Being a sociable breed, the Tibetan Terrier loves making friends. However, you have to be prepared for the first year as this is the period of time when it may be a bit challenging to handle the Tibetan Terrier. As a great observer, it can learn how to get out of locked rooms by watching your actions. You can overcome these tendencies by touching the dog’s sense of intelligence and curiosity. The Tibetan Terrier is sensitive to the human touch. This is why it is important that you get to know the dog slowly and carefully and not by force.

When compared to other dogs, the Tibetan Terrier is a dog that takes some time to mature. You have to spend lots of time in training it and introducing different levels of physical contact. Once this is done, the dog will trust you and start behaving obediently.

Health Problems

Generally, the Tibetan Terrier is a healthy dog. However, there are some hereditary problems that you will find like canine hip dysplasia, lens luxation and progressive retinal atrophy. You have to make it a habit to get its eye checked periodically for genetic problems as the breed has a predisposition to eye problems.

Grooming

As the Tibetan Terrier has a long and beautiful coat, it requires regular grooming. It is during the tenth to fourteenth months of age that it needs more grooming as this is when there is a change in its coat as it reaches physical maturity. It is easier and better for you to use some water or conditioner to wet its coat prior to brushing. The grooming of the Tibetan Terrier needs more emphasis on its beard, feet and leg joints.

Don’t forget to ensure that any hair found in between its foot pads are removed periodically. One great thing about the Tibetan Terrier is that with regular brushing, it has sheds less.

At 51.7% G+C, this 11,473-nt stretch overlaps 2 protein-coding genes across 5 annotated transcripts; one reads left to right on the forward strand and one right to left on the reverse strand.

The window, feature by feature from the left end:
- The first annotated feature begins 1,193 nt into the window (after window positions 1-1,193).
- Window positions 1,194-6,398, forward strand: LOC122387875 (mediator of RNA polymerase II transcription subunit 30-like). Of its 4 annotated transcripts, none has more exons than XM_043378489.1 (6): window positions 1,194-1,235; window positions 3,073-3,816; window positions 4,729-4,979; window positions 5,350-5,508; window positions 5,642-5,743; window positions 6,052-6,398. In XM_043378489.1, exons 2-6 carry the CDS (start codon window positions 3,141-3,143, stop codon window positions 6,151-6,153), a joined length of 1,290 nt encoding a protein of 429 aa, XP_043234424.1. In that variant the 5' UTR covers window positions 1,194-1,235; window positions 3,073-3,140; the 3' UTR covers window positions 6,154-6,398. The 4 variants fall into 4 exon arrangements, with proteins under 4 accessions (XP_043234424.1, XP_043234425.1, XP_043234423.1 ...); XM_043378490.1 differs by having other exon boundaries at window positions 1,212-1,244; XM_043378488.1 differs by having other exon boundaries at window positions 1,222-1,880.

Exercise

Another important point to remember before getting yourself a Tibetan Terrier is that this is a dog that requires a hectic, daily exercise routine. In the Himalayas, the Tibetan Terrier used to roam the mountains and wilderness so its affinity for adventure and exploration is very high.

Just taking the dog for a walk is not sufficient; you have to let it run around outside a minimum of two times a day. This will allow it to release its pent up energy. Without exercise, this pent up energy can turn out to be destructive.

So it is not advisable to have a Tibetan Terrier if you live in a flat. It is best that you have a yard which is big enough for your Tibetan Terrier to run and touch part of its inherent nature to be wild.

Training

When you are training your Tibetan Terrier, make sure you use positive reinforcement. If you scold or threaten it, it will go against you, rendering your training a failure. Offer treats when the dog behaves well, and it will solve many of the heartaches of obedience training.

Once you start a training program for the dog, you have to be consistent in your training. If you waver, the dog will not perform or learn as well as it can. It is mandatory that the dog knows what it has to do to be rewarded. Don’t let it convince you into rewarding it before doing its work.